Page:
Women empowerment has always been a key theme in beauty pageants but as a teacher, Jerelleen envisions this to be a centrepiece in education reform and instruction. “We’ve seen women become presidents, Supreme Court justices and judges, and leaders in their respective fields. These women became icons but their awakening came later on and I hope to change that by instilling this idea in little girls early on.” She laments the fact that textbooks in basic education still reinforce gender stereotypes, e.g. how men should be architects and construction workers and women should be teachers and nurses. “We should be taught that we can do anything, regardless of whether we’re men or women. Equality must be taught at an early stage,” she adds.
Regardless of the outcome, Jerelleen sees the Binibining Pilipinas experience as a boost to her confidence in gaining a voice in society. As a law student, she seeks to use the platform to make use of her technical knowledge by reaching more people. As a true-blue probinsyana, she was taught by UP what it was like to be a newcomer—she was the only one from her high school who made it to Diliman. She learned how to catch up by exerting twice the effort, which she also finds herself doing in Binibini as a first timer. “Although we are sisters, this [Binibini] is still a competition. We all have to step up but I have to step up more because I’m coming from zero experience. The perseverance and persistence in my days in UP really helped,” Jerelleen recalls.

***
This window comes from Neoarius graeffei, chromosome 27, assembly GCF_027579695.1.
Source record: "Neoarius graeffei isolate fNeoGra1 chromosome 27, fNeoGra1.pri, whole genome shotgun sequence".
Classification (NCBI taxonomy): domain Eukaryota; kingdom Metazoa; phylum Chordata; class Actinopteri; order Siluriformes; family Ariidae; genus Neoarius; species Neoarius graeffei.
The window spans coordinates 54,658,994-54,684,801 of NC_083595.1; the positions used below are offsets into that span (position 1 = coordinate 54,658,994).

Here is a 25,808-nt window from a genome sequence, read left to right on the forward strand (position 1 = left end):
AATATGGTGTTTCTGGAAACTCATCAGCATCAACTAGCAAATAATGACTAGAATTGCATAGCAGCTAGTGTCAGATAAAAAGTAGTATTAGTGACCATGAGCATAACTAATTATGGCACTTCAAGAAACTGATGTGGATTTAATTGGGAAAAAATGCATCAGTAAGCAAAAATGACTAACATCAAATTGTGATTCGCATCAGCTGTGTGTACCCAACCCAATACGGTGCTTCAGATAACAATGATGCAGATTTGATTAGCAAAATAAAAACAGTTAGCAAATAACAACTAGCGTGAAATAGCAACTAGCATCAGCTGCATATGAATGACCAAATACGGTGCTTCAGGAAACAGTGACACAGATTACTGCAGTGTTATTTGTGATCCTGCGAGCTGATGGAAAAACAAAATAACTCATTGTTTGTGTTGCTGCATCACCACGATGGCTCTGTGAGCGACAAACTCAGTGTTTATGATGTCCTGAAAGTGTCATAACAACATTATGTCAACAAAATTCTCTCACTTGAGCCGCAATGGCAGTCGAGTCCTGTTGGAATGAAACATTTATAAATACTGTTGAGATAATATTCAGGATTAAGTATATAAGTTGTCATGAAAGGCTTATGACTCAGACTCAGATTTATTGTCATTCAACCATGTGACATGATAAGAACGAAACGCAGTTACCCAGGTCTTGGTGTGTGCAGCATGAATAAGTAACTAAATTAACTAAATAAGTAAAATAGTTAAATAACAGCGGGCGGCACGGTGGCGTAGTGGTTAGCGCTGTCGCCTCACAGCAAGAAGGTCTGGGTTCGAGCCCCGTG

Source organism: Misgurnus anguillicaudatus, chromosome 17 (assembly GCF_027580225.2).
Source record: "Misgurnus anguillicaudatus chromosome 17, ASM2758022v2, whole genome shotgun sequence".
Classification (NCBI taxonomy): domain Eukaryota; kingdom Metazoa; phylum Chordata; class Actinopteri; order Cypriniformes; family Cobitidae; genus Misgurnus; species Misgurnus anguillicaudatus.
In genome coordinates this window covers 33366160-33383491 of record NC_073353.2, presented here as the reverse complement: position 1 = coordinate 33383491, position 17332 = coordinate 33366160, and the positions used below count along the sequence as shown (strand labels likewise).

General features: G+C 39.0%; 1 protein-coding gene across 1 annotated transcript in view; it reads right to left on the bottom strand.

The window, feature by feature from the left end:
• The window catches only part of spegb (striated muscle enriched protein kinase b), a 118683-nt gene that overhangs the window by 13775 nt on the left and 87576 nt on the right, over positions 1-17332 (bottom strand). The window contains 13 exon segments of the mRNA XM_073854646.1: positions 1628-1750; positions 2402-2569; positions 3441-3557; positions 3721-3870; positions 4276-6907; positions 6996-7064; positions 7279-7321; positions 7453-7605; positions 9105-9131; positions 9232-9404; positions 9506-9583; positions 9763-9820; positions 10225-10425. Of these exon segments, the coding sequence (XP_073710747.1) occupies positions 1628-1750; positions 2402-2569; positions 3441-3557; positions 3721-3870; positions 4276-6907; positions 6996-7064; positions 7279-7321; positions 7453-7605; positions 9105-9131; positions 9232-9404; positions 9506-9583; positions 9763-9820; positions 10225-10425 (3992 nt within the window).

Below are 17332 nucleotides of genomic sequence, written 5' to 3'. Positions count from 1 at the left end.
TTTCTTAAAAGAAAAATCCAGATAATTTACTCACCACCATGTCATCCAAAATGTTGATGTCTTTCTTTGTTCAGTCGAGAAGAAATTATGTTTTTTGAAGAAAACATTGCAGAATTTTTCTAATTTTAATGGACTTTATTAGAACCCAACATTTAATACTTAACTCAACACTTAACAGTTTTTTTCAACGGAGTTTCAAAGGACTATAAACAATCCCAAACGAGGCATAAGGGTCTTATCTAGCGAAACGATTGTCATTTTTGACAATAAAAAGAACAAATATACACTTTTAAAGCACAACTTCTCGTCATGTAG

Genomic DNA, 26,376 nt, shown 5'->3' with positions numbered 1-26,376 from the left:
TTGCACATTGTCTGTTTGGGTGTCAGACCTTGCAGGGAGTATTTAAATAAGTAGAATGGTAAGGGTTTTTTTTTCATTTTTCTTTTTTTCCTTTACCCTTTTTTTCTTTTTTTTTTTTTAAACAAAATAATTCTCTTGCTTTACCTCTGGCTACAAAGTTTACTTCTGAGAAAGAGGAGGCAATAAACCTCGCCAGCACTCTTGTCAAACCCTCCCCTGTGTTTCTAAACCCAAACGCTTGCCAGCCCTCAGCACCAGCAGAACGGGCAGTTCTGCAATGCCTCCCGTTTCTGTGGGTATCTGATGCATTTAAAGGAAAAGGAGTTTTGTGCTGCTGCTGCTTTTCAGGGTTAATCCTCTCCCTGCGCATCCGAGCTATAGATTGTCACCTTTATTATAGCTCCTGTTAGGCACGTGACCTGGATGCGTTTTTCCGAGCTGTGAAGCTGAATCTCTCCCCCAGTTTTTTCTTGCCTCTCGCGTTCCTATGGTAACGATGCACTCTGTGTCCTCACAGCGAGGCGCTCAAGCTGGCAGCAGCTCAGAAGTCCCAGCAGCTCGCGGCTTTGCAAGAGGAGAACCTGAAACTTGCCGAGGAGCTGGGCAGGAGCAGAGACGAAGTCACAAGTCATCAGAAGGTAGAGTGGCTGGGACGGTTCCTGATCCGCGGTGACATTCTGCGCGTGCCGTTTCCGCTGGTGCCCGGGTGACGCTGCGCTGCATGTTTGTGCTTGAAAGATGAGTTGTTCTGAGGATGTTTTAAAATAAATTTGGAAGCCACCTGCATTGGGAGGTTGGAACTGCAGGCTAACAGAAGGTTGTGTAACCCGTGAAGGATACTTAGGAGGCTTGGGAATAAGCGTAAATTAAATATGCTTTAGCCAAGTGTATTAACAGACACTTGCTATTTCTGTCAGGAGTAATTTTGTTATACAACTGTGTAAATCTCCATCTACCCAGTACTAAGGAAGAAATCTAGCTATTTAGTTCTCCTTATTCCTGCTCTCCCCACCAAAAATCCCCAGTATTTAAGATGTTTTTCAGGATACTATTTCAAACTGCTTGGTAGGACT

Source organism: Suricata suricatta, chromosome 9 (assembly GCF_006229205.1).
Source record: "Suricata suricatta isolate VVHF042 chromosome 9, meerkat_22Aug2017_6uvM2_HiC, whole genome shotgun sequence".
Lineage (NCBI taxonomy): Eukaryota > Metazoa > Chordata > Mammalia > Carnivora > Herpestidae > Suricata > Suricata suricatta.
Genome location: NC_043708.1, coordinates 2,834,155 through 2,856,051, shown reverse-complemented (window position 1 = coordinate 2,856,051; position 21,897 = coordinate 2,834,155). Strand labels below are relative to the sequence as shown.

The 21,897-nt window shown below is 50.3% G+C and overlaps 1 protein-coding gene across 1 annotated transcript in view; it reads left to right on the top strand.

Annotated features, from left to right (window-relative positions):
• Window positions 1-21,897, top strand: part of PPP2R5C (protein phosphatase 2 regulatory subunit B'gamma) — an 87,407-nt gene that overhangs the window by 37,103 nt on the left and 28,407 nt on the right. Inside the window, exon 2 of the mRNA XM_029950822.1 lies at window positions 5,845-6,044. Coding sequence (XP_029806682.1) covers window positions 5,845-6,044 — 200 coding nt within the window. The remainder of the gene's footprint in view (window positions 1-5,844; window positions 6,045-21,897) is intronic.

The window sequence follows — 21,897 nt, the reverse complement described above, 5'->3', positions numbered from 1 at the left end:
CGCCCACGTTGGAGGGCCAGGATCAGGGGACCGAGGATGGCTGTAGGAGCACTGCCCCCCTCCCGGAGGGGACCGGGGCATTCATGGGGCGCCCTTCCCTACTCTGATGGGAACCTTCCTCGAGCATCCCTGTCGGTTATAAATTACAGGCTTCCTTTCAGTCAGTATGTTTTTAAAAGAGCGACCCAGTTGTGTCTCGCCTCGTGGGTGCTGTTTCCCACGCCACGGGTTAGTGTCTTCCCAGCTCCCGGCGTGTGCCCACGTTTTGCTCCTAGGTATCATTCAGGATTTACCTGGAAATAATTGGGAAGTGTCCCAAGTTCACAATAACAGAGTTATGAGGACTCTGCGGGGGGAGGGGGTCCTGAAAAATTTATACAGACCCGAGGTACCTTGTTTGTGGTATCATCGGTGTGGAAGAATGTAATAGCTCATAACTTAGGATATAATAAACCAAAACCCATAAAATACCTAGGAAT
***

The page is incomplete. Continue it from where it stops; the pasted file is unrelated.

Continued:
Their advice to those considering a beauty pageant stint? For Jerelleen, it’s simple: just accept yourself, given social media and heightened “bashing.” “Think of the pageant experience as a normal school—you come to class and learn every day, you have tests here and there, and come coronation night, you graduate and become a better person.” Wynonah advises, “She must really know if she wants to be in the pageant or not.” As someone who has had extensive experience in pageants, she believes it is critical that you are “101% sure that you really want this. Ask yourself: is it really ‘do or die’ for you? Have courage, be prepared, and tiwala lang sa sarili. Laban!”
In last year’s Miss Universe question-and-answer portion, one of the questions asked was “What do you think is the most important social movement of our generation and why?” Wynonah thinks that her generation is trying to search for its collective identity. Older generations see millennials as people with short attention spans and fleeting ideas who settle for mediocrity. She posits, “It’s a challenge for us to prove them wrong, that we have dreams and aspirations and that we can reach them. We should stand out and be our own selves. I’m proud to be part of this generation.”
On the other hand, Jerelleen believes the campaign “think before you click” is relevant today for the generation living in a time of advanced technological developments where involvement in issues is almost second nature. Because of social media, a larger portion of society is more socially and politically involved. By thinking before they click, comment, or post, people are encouraged to examine all sides before forming an opinion.
The Binibining Pilipinas 2018 is set to crown its new queens on its Coronation Night, March 18, 7 pm at the Smart Araneta Coliseum.